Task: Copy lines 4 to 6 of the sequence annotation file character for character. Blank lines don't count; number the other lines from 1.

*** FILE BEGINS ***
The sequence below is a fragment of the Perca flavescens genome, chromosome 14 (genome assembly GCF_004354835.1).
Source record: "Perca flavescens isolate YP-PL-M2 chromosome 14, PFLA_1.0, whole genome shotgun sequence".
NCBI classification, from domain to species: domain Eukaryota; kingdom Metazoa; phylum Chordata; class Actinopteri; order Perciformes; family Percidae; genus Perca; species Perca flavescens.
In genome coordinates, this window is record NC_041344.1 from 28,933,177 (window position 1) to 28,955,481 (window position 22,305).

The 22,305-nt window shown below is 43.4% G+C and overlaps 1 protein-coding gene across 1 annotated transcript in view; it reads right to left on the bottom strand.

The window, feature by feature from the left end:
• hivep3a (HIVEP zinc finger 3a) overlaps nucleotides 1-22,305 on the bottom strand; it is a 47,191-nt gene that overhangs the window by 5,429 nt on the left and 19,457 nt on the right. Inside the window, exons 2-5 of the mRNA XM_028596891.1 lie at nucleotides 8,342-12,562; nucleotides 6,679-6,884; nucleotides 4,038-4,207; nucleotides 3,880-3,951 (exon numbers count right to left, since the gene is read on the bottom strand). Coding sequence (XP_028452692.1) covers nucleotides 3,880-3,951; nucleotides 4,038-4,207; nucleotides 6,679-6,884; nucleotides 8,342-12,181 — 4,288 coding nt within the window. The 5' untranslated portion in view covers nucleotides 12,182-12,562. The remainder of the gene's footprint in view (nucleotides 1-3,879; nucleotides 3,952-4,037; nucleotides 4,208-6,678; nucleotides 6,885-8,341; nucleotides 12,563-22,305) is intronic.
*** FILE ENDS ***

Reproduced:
In genome coordinates, this window is record NC_041344.1 from 28,933,177 (window position 1) to 28,955,481 (window position 22,305).

The 22,305-nt window shown below is 43.4% G+C and overlaps 1 protein-coding gene across 1 annotated transcript in view; it reads right to left on the bottom strand.

The window, feature by feature from the left end: